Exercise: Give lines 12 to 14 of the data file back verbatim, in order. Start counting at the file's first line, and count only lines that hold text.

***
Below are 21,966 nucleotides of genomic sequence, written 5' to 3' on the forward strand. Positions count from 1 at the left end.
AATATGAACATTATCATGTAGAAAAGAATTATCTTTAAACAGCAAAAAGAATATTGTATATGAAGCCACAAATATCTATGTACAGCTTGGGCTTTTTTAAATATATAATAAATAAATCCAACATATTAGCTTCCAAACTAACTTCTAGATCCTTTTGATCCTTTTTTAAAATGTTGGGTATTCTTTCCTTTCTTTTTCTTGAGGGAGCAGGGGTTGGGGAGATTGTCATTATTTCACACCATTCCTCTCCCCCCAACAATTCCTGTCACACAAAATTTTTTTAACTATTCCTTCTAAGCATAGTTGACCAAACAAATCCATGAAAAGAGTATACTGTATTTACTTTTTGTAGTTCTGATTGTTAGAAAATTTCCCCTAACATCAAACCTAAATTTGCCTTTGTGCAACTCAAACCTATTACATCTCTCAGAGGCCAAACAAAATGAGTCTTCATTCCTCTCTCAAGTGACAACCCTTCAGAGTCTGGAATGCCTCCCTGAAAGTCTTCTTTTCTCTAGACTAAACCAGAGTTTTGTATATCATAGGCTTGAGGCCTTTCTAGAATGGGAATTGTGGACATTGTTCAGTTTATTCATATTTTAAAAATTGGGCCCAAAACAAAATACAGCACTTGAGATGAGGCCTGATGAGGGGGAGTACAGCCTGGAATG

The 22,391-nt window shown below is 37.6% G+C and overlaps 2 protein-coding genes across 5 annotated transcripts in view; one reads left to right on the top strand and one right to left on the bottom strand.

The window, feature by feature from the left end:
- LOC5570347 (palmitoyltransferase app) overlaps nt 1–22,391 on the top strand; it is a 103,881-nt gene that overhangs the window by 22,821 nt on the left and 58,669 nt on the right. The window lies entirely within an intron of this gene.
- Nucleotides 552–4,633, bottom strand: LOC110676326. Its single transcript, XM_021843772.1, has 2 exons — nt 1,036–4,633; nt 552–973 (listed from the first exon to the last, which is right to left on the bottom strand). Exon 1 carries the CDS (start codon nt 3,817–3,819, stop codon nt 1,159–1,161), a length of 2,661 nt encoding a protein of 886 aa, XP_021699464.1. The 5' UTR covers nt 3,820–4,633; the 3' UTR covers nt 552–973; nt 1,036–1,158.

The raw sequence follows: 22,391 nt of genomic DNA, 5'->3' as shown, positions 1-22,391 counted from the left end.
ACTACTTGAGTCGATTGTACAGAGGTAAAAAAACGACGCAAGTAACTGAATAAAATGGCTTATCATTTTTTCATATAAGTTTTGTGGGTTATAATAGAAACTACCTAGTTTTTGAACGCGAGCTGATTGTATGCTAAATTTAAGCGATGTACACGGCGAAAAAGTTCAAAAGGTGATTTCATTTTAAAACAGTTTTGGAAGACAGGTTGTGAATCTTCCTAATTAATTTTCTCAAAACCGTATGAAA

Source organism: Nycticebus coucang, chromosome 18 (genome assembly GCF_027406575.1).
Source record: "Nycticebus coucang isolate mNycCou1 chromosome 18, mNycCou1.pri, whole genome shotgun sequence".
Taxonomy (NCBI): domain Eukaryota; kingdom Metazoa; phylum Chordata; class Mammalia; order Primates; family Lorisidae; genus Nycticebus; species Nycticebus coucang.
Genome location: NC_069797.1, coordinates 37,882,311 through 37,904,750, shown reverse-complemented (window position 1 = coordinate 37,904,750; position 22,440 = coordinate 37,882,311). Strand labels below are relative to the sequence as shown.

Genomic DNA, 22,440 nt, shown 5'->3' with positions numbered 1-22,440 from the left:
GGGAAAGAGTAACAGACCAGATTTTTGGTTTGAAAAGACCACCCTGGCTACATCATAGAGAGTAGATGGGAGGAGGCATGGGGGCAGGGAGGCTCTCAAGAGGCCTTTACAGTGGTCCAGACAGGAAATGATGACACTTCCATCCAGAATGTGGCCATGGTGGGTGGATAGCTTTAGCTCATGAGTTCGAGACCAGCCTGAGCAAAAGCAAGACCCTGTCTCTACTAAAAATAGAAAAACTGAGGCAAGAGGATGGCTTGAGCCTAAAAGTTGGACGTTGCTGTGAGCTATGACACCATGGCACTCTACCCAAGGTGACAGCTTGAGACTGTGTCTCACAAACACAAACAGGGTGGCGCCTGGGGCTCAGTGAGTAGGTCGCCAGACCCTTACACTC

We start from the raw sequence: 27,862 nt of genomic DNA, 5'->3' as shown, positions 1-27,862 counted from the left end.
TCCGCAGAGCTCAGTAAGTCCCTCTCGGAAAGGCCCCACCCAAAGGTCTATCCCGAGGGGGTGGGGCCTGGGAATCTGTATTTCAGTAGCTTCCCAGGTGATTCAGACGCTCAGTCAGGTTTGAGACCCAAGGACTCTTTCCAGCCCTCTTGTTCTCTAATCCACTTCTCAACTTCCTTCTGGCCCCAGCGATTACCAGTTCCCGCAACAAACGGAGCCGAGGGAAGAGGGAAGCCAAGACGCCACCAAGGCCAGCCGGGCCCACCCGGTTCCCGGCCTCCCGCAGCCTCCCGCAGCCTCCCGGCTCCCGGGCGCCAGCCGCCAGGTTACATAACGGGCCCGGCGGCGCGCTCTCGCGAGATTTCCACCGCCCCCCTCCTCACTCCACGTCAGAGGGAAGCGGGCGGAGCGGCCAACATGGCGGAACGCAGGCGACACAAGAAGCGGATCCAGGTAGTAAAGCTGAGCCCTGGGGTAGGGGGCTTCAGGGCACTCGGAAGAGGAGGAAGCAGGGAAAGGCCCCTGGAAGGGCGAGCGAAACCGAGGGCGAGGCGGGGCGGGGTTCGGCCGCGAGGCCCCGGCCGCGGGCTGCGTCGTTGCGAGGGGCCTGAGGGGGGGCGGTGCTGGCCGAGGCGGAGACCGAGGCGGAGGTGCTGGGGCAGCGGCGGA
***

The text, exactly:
Genome location: NC_069797.1, coordinates 37,882,311 through 37,904,750, shown reverse-complemented (window position 1 = coordinate 37,904,750; position 22,440 = coordinate 37,882,311). Strand labels below are relative to the sequence as shown.

Genomic DNA, 22,440 nt, shown 5'->3' with positions numbered 1-22,440 from the left:
GGGAAAGAGTAACAGACCAGATTTTTGGTTTGAAAAGACCACCCTGGCTACATCATAGAGAGTAGATGGGAGGAGGCATGGGGGCAGGGAGGCTCTCAAGAGGCCTTTACAGTGGTCCAGACAGGAAATGATGACACTTCCATCCAGAATGTGGCCATGGTGGGTGGATAGCTTTAGCTCATGAGTTCGAGACCAGCCTGAGCAAAAGCAAGACCCTGTCTCTACTAAAAATAGAAAAACTGAGGCAAGAGGATGGCTTGAGCCTAAAAGTTGGACGTTGCTGTGAGCTATGACACCATGGCACTCTACCCAAGGTGACAGCTTGAGACTGTGTCTCACAAACACAAACAGGGTGGCGCCTGGGGCTCAGTGAGTAGGTCGCCAGACCCTTACACTC